Anxiety can be crippling. It makes it hard to relax, difficult to focus, and leaves you feeling confused, unproductive, and helpless, which only feeds into the problem more. Whether you experience it as tightness in your chest, or in your belly, it’s unpleasant. If it makes it difficult to fall asleep or wakes you up in the middle of the night with your mind racing, life can get even more difficult - what might have been a simple daily task can become a challenge.
I first experienced anxiety when I was living in New York while in graduate school studying Acupuncture and Chinese Medicine. At first, I didn’t even know what it was, just that it was unfamiliar, uncomfortable, and confusing. I never felt calm, my mind was always running and at the same time I couldn’t think through anything. I felt nervous and couldn’t enjoy the fun and beautiful things in my life because I was always worried. My neck and shoulders were always tight and I would get headaches. When I finally realized I was feeling anxiety, I tried my best to figure out why. I never considered myself an anxious person or dealt with constant worry, cloudy and constant thinking, and never feeling calm (though I had worked through bouts of depression earlier in life). Fortunately, I was surrounded by people studying and practicing Traditional Chinese Medicine (TCM) and learned very quickly just how effective and efficient acupuncture and Chinese medicinal herbs can be in confronting anxiety, along with some certain lifestyle modifications.
Let’s start with a number of natural things you can do on your own to help reduce anxiety. These are tips and techniques that I talk to my patients about at my acupuncture clinic in Boulder. I know that with time, you can eliminate anxiety altogether so you can feel resilient and at home in yourself again. Below we’ll discuss some tools and practices you can use on your own to begin easing your experience with anxiety now.
Professional support along with these self-supported practices below can make a big difference in the speed and ease of your release from anxiety. If you have any questions while reading this piece, you can always contact me or make an appointment to come into my Boulder acupuncture practice.
To start, let’s focus on simple steps you can do on your own at home.
Balancing Anxiety with Diet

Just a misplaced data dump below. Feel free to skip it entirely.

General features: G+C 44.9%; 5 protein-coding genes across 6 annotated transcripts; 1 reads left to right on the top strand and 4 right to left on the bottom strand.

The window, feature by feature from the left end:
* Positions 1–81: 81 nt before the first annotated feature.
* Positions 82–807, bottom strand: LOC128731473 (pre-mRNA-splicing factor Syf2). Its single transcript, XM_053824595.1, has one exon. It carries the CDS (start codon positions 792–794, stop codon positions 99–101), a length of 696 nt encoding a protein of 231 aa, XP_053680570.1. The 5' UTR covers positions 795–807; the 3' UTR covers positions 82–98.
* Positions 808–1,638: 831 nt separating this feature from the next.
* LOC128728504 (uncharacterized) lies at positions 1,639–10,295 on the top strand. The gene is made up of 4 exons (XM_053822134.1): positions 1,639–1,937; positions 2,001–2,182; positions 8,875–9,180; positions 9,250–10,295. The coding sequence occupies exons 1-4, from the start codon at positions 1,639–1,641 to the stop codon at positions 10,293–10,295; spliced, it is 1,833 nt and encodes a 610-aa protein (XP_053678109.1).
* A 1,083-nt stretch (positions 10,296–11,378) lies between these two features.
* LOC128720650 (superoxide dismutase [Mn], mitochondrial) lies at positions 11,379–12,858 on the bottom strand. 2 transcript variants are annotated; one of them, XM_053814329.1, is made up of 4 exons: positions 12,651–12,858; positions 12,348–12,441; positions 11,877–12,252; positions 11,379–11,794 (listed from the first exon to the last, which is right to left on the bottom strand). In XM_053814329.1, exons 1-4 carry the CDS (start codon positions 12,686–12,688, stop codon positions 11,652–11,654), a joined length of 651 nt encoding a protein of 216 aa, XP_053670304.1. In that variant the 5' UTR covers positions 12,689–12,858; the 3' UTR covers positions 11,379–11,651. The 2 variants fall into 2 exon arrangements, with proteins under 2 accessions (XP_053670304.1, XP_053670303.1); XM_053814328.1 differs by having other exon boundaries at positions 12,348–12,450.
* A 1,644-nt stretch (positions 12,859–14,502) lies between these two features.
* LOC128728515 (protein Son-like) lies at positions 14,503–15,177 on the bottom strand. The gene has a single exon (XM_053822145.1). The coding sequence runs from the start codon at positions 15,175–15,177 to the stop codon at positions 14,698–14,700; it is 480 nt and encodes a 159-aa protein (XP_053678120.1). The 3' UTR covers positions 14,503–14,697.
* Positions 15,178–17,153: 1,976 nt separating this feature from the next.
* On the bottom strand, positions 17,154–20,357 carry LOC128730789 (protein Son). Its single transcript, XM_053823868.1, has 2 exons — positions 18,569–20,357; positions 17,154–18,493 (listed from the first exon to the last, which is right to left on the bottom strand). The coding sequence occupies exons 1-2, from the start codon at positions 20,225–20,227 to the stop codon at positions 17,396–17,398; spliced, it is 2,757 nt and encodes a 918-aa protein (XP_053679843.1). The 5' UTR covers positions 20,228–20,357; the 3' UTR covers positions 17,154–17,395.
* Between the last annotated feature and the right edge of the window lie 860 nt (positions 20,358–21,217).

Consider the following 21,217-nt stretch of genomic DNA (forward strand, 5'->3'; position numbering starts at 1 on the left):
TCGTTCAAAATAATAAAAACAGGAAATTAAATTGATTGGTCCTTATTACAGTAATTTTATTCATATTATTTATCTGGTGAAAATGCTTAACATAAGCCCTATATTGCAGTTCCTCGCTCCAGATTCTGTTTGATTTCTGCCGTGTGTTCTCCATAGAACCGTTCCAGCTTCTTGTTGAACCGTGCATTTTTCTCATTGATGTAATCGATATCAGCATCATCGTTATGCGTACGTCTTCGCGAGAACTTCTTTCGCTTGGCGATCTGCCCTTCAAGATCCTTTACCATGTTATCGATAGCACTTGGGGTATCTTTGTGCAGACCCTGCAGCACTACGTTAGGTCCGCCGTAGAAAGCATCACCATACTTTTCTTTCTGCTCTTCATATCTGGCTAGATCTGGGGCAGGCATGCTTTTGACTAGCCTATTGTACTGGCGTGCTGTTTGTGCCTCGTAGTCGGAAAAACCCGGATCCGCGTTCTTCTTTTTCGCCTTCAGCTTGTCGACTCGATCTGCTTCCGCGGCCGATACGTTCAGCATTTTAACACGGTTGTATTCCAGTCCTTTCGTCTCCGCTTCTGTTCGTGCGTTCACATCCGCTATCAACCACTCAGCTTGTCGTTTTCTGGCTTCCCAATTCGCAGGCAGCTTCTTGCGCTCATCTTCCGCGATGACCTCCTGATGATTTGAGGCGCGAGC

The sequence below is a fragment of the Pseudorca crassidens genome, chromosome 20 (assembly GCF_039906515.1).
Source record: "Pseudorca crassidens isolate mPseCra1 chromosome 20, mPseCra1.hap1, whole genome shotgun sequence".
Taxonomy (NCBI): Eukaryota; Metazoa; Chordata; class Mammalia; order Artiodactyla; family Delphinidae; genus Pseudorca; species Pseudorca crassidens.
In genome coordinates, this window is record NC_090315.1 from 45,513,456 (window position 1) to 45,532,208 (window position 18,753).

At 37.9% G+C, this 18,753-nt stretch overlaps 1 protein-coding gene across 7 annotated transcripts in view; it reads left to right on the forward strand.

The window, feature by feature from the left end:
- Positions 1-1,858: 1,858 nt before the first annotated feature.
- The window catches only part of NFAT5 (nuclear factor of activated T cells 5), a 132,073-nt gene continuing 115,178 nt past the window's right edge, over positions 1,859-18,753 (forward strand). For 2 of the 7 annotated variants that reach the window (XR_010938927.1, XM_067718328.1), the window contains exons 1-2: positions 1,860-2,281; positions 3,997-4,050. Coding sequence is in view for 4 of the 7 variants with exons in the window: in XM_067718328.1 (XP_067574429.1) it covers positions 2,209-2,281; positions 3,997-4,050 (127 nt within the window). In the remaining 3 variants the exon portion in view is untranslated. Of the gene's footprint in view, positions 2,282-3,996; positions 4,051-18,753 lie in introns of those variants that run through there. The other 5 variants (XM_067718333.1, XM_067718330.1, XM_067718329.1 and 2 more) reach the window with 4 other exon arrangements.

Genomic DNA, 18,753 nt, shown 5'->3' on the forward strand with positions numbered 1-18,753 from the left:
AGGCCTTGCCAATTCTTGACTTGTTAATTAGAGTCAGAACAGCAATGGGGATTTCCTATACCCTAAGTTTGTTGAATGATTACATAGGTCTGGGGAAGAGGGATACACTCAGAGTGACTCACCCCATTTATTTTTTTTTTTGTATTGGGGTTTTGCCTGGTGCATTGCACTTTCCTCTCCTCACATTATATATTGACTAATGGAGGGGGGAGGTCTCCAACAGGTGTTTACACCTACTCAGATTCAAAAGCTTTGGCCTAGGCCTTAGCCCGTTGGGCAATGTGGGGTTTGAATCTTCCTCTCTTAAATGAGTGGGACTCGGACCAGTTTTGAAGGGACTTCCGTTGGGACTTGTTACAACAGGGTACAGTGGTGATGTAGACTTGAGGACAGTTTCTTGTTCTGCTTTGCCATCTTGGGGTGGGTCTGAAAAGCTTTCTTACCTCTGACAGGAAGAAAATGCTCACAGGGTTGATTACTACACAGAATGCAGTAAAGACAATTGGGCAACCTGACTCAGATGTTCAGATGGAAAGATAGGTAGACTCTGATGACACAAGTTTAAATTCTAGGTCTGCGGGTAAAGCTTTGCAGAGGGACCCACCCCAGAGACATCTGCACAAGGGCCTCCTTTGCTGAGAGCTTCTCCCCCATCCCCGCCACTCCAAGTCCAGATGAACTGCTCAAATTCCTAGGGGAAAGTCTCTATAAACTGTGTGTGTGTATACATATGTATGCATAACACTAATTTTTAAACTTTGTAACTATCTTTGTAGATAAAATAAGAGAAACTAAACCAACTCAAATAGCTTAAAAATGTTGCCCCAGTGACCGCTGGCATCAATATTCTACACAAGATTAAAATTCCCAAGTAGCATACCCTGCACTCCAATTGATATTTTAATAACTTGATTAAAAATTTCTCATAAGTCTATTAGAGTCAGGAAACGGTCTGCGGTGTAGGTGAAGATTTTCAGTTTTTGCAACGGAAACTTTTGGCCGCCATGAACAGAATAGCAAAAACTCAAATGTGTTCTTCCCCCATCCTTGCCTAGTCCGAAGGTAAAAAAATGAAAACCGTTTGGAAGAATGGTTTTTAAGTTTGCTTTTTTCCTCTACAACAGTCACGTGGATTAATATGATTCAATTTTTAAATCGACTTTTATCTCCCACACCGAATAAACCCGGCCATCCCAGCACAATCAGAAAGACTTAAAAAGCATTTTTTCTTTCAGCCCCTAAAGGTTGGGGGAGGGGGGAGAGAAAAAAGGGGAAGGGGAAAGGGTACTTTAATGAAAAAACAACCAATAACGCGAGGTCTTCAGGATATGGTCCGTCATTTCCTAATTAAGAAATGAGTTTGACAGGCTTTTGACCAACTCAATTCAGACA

Believe it or not, blood sugar levels can have an impact on your mood and mental state. Have you ever gotten so so hungry that you become “hangry” and yell at your spouse or loved one? Or how about that desire to slumber that can overcome us after a large meal? Nutritional guidelines from the perspective of Chinese medicine can vary from simple cornerstone rules to nuanced and detailed meal plans. Here are a few basic principles.
On the simplest level, make sure you’re eating enough food frequently enough. It is essential. Be sure to include protein with each meal/snack which has a grounding effect on your body. In addition to eating regularly, be sure to eat nutrient dense foods like vegetables, whole grains, and fruits. Vegetables are a vital source of nutrition and the easiest to miss out on. Rich in vitamins, minerals, antioxidants, and fiber, all essential ingredients for optimal health, vegetables, whether starchy or leafy, juicy or dry, crunchy or soft, serve as a great cornerstone of every diet.
Finally, avoiding foods that can exacerbate anxiety is important too. Unfortunately, this might mean reducing intake of those stimulating foods we love so much like sugar or caffeine. This can be difficult at first because sugar and caffeine are both addictive. Having a clear strategy around how you’re going to reduce or eliminate them is important. This would include ways to cope with cravings (exercise is a great one) and other withdrawal symptoms (headaches, irritability, fatigue). You may also want to identify your “triggers” - the things that lead you do consume sugar/caffeine so that you can anticipate and avoid them when possible. For more in-depth ideas and understanding on this topic I find the Charles Duhigg’s “The Power of Habit” to be a great resource.